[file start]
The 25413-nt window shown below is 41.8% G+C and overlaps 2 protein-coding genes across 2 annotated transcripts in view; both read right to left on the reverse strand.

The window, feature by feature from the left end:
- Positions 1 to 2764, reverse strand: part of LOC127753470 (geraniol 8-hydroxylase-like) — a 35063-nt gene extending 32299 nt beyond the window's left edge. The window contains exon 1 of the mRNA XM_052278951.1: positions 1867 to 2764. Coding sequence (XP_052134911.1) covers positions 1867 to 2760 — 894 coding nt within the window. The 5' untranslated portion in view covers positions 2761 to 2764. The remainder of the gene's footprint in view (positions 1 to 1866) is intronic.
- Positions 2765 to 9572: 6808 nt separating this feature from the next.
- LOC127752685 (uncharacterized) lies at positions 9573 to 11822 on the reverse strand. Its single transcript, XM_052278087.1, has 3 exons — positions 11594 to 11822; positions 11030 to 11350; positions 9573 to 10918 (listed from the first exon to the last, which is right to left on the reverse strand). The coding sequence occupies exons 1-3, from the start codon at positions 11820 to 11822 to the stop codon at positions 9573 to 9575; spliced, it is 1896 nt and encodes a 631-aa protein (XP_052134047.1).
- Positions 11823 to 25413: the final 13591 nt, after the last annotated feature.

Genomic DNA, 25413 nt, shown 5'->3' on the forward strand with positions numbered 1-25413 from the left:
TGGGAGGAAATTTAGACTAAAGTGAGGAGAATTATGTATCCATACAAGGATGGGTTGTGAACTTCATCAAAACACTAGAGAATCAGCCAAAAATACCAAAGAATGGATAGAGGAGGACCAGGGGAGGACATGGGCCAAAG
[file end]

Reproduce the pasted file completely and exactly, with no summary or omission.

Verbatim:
The 25413-nt window shown below is 41.8% G+C and overlaps 2 protein-coding genes across 2 annotated transcripts in view; both read right to left on the reverse strand.

The window, feature by feature from the left end:
- Positions 1 to 2764, reverse strand: part of LOC127753470 (geraniol 8-hydroxylase-like) — a 35063-nt gene extending 32299 nt beyond the window's left edge. The window contains exon 1 of the mRNA XM_052278951.1: positions 1867 to 2764. Coding sequence (XP_052134911.1) covers positions 1867 to 2760 — 894 coding nt within the window. The 5' untranslated portion in view covers positions 2761 to 2764. The remainder of the gene's footprint in view (positions 1 to 1866) is intronic.
- Positions 2765 to 9572: 6808 nt separating this feature from the next.
- LOC127752685 (uncharacterized) lies at positions 9573 to 11822 on the reverse strand. Its single transcript, XM_052278087.1, has 3 exons — positions 11594 to 11822; positions 11030 to 11350; positions 9573 to 10918 (listed from the first exon to the last, which is right to left on the reverse strand). The coding sequence occupies exons 1-3, from the start codon at positions 11820 to 11822 to the stop codon at positions 9573 to 9575; spliced, it is 1896 nt and encodes a 631-aa protein (XP_052134047.1).
- Positions 11823 to 25413: the final 13591 nt, after the last annotated feature.

Genomic DNA, 25413 nt, shown 5'->3' on the forward strand with positions numbered 1-25413 from the left:
TGGGAGGAAATTTAGACTAAAGTGAGGAGAATTATGTATCCATACAAGGATGGGTTGTGAACTTCATCAAAACACTAGAGAATCAGCCAAAAATACCAAAGAATGGATAGAGGAGGACCAGGGGAGGACATGGGCCAAAG